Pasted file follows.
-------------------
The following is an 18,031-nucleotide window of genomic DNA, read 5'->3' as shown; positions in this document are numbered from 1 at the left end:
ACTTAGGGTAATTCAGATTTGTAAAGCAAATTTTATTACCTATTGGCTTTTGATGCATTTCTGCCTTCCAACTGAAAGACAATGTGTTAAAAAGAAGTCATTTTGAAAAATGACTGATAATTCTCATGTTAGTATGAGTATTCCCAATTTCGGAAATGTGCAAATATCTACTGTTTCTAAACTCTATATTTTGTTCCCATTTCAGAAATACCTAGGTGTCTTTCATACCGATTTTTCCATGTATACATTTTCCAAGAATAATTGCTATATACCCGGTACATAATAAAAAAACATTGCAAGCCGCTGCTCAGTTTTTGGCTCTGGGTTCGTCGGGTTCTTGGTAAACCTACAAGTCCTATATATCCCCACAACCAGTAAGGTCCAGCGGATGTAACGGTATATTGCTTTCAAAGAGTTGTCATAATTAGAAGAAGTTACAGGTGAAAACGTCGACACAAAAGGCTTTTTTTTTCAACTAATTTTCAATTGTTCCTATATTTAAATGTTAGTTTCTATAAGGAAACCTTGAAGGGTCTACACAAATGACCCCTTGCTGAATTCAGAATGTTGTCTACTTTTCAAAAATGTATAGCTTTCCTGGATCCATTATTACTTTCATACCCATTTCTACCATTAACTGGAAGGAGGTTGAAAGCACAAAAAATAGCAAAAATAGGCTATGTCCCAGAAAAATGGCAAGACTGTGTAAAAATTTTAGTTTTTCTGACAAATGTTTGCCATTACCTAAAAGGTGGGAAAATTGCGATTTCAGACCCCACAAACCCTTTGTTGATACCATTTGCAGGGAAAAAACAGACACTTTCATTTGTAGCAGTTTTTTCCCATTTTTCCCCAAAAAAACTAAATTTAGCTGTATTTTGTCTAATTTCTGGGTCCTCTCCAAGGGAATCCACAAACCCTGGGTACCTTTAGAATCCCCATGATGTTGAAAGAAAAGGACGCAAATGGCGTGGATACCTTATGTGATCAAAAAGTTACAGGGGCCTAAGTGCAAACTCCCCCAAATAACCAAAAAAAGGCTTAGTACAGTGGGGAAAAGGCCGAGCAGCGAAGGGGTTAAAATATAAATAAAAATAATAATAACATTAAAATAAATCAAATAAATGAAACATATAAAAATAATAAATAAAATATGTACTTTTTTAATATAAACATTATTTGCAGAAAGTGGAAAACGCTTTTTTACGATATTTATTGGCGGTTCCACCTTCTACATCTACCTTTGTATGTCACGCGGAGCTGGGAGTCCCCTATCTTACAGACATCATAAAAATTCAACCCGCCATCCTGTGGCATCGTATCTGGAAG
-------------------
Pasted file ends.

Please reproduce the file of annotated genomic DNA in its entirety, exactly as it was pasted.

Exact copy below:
The following is an 18,031-nucleotide window of genomic DNA, read 5'->3' as shown; positions in this document are numbered from 1 at the left end:
ACTTAGGGTAATTCAGATTTGTAAAGCAAATTTTATTACCTATTGGCTTTTGATGCATTTCTGCCTTCCAACTGAAAGACAATGTGTTAAAAAGAAGTCATTTTGAAAAATGACTGATAATTCTCATGTTAGTATGAGTATTCCCAATTTCGGAAATGTGCAAATATCTACTGTTTCTAAACTCTATATTTTGTTCCCATTTCAGAAATACCTAGGTGTCTTTCATACCGATTTTTCCATGTATACATTTTCCAAGAATAATTGCTATATACCCGGTACATAATAAAAAAACATTGCAAGCCGCTGCTCAGTTTTTGGCTCTGGGTTCGTCGGGTTCTTGGTAAACCTACAAGTCCTATATATCCCCACAACCAGTAAGGTCCAGCGGATGTAACGGTATATTGCTTTCAAAGAGTTGTCATAATTAGAAGAAGTTACAGGTGAAAACGTCGACACAAAAGGCTTTTTTTTTCAACTAATTTTCAATTGTTCCTATATTTAAATGTTAGTTTCTATAAGGAAACCTTGAAGGGTCTACACAAATGACCCCTTGCTGAATTCAGAATGTTGTCTACTTTTCAAAAATGTATAGCTTTCCTGGATCCATTATTACTTTCATACCCATTTCTACCATTAACTGGAAGGAGGTTGAAAGCACAAAAAATAGCAAAAATAGGCTATGTCCCAGAAAAATGGCAAGACTGTGTAAAAATTTTAGTTTTTCTGACAAATGTTTGCCATTACCTAAAAGGTGGGAAAATTGCGATTTCAGACCCCACAAACCCTTTGTTGATACCATTTGCAGGGAAAAAACAGACACTTTCATTTGTAGCAGTTTTTTCCCATTTTTCCCCAAAAAAACTAAATTTAGCTGTATTTTGTCTAATTTCTGGGTCCTCTCCAAGGGAATCCACAAACCCTGGGTACCTTTAGAATCCCCATGATGTTGAAAGAAAAGGACGCAAATGGCGTGGATACCTTATGTGATCAAAAAGTTACAGGGGCCTAAGTGCAAACTCCCCCAAATAACCAAAAAAAGGCTTAGTACAGTGGGGAAAAGGCCGAGCAGCGAAGGGGTTAAAATATAAATAAAAATAATAATAACATTAAAATAAATCAAATAAATGAAACATATAAAAATAATAAATAAAATATGTACTTTTTTAATATAAACATTATTTGCAGAAAGTGGAAAACGCTTTTTTACGATATTTATTGGCGGTTCCACCTTCTACATCTACCTTTGTATGTCACGCGGAGCTGGGAGTCCCCTATCTTACAGACATCATAAAAATTCAACCCGCCATCCTGTGGCATCGTATCTGGAAG